Background: The importance of mobile health (mHealth) apps is growing. Independent of the technologies used, mHealth apps bring more functionality into the hands of users. In the health context, mHealth apps play an important role in providing information and services to patients, offering health care professionals ways to monitor vital parameters or consult patients remotely. The importance of confidentiality in health care and the opaqueness of transport security in apps make the latter an important research subject.
Objective: This study aimed to (1) identify relevant security concerns on the server side of mHealth apps, (2) test a subset of mHealth apps regarding their vulnerability to those concerns, and (3) compare the servers used by mHealth apps with servers used in all domains.
Methods: Server security characteristics relevant to the security of mHealth apps were assessed, presented, and discussed. To evaluate servers, appropriate tools were selected. Apps from the Android and iOS app stores were selected and tested, and the results for functional and other backend servers were evaluated.
Results: The 60 apps tested communicate with 823 servers. Of these, 291 were categorized as functional backend servers, and 44 (44/291, 15.1%) of these received a rating below the A range (A+, A, and A−) by Qualys SSL Labs. A chi-square test was conducted against the number of servers receiving such ratings from SSL Pulse by Qualys SSL Labs. It was found that the tested servers from mHealth apps received significantly fewer ratings below the A range (P<.001). The internationally available apps from the test set performed significantly better than those only available in the German stores (alpha=.05; P=.03). Of the 60 apps, 28 (28/60, 47%) were found using at least one functional backend server that received a rating below the A range from Qualys SSL Labs, endangering confidentiality, authenticity, and integrity of the data displayed. The number of apps that used at least one entirely unsecured connection was 20 (20/60, 33%) when communicating with functional backend servers. It was also found that a majority of apps used advertising, tracking, or external content provider servers. When looking at all nonfunctional backend servers, 48 (48/60, 80%) apps used at least one server that received a rating below the A range.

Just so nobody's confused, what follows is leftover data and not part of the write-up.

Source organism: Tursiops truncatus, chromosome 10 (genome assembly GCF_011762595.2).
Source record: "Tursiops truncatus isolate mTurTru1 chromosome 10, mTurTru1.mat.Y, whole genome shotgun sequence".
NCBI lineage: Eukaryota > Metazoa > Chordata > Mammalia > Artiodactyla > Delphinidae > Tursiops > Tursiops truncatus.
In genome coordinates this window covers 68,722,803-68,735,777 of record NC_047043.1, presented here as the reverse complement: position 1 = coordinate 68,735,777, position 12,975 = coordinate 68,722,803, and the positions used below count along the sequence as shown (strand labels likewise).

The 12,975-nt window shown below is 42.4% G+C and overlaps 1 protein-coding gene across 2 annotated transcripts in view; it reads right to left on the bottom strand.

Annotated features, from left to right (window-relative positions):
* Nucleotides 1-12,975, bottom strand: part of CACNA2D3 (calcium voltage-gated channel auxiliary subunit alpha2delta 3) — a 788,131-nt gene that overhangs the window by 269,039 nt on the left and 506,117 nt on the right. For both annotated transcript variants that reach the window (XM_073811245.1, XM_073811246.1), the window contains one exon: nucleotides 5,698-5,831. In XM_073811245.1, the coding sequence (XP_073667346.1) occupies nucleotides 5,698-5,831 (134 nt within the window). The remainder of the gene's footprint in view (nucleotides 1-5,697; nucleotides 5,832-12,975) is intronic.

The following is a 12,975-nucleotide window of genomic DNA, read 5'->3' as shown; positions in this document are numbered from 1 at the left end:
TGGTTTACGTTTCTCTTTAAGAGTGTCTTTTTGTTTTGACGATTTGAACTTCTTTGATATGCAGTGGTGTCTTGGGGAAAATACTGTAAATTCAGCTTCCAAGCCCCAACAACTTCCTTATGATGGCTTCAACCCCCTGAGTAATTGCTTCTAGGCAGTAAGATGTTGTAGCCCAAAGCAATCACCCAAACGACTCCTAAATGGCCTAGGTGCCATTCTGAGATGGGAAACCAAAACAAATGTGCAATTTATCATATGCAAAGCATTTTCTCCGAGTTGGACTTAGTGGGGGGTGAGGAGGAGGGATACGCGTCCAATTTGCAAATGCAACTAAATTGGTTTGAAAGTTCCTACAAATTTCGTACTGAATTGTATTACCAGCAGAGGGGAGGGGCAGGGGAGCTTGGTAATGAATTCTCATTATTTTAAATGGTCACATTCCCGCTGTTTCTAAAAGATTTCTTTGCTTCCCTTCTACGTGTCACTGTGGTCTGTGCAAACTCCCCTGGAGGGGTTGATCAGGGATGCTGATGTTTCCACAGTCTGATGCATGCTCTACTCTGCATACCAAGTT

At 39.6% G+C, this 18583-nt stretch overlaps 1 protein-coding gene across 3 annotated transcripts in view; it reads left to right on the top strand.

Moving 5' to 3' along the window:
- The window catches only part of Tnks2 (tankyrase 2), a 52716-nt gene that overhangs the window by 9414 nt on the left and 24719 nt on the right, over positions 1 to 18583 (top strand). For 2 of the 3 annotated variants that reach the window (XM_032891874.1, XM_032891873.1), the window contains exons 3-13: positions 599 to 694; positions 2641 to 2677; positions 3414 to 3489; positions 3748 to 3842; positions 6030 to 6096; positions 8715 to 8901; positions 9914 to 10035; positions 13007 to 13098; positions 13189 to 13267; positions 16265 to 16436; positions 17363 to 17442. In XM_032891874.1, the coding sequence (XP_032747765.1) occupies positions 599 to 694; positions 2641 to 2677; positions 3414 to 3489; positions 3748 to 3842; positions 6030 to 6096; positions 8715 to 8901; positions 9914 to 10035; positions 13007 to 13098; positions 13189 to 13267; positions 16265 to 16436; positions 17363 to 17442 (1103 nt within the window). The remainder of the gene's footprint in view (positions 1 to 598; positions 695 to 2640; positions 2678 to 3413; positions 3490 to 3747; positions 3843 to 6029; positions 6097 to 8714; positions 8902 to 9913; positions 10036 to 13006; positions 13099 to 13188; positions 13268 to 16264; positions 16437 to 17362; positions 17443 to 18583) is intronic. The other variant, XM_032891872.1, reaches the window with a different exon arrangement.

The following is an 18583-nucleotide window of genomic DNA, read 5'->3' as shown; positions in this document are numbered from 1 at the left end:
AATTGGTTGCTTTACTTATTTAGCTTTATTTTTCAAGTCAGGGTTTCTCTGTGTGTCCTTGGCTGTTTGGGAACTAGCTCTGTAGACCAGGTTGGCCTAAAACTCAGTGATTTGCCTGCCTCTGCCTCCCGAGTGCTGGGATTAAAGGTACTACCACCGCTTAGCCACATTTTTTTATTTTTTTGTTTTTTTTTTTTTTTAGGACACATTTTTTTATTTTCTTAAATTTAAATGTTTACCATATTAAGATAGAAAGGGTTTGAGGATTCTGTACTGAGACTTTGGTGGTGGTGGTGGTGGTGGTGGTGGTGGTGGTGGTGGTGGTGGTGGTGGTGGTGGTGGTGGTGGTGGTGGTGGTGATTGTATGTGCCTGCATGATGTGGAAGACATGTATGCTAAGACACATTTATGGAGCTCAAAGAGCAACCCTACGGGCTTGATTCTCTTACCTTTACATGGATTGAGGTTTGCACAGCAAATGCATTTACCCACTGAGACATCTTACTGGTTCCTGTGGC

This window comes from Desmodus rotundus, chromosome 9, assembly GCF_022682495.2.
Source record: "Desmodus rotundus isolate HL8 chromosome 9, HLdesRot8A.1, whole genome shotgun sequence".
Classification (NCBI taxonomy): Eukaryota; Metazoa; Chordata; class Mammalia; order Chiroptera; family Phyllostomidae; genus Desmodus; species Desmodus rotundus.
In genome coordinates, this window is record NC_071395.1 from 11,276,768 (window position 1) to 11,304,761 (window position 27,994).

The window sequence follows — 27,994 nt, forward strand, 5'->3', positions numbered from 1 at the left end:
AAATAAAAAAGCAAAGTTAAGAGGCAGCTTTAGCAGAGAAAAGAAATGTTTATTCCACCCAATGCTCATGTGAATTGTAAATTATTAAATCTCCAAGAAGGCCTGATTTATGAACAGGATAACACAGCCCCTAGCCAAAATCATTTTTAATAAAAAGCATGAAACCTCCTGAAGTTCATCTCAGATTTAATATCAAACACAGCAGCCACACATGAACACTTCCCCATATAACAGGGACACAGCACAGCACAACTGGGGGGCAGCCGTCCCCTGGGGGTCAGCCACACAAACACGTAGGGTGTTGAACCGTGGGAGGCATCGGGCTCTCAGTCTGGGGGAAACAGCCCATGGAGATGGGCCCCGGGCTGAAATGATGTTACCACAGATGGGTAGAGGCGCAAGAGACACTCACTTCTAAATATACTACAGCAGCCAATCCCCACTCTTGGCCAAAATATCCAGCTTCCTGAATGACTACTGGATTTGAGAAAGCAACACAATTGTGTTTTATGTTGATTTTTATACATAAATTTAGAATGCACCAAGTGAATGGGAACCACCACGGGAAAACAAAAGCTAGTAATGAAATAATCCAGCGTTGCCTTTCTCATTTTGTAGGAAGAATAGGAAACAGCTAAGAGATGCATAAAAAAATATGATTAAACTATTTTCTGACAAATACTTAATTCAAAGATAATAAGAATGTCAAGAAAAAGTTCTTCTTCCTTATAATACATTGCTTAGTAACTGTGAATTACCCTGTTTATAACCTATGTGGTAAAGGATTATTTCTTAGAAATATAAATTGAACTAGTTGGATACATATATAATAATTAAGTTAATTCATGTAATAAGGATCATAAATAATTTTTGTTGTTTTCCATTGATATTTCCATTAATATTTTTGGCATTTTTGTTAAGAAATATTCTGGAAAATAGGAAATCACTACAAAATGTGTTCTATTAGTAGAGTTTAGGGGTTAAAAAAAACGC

Conclusions: The results show that although servers in the mHealth domain perform significantly better regarding their security, there are still problems with the configuration of some. The most severe problems observed can expose patient communication with health care professionals, be exploited to display false or harmful information, or used to send data to an app facilitating further damage on the device. Following the recommendations for mHealth app developers, the most regularly observed security issues can be avoided or mitigated.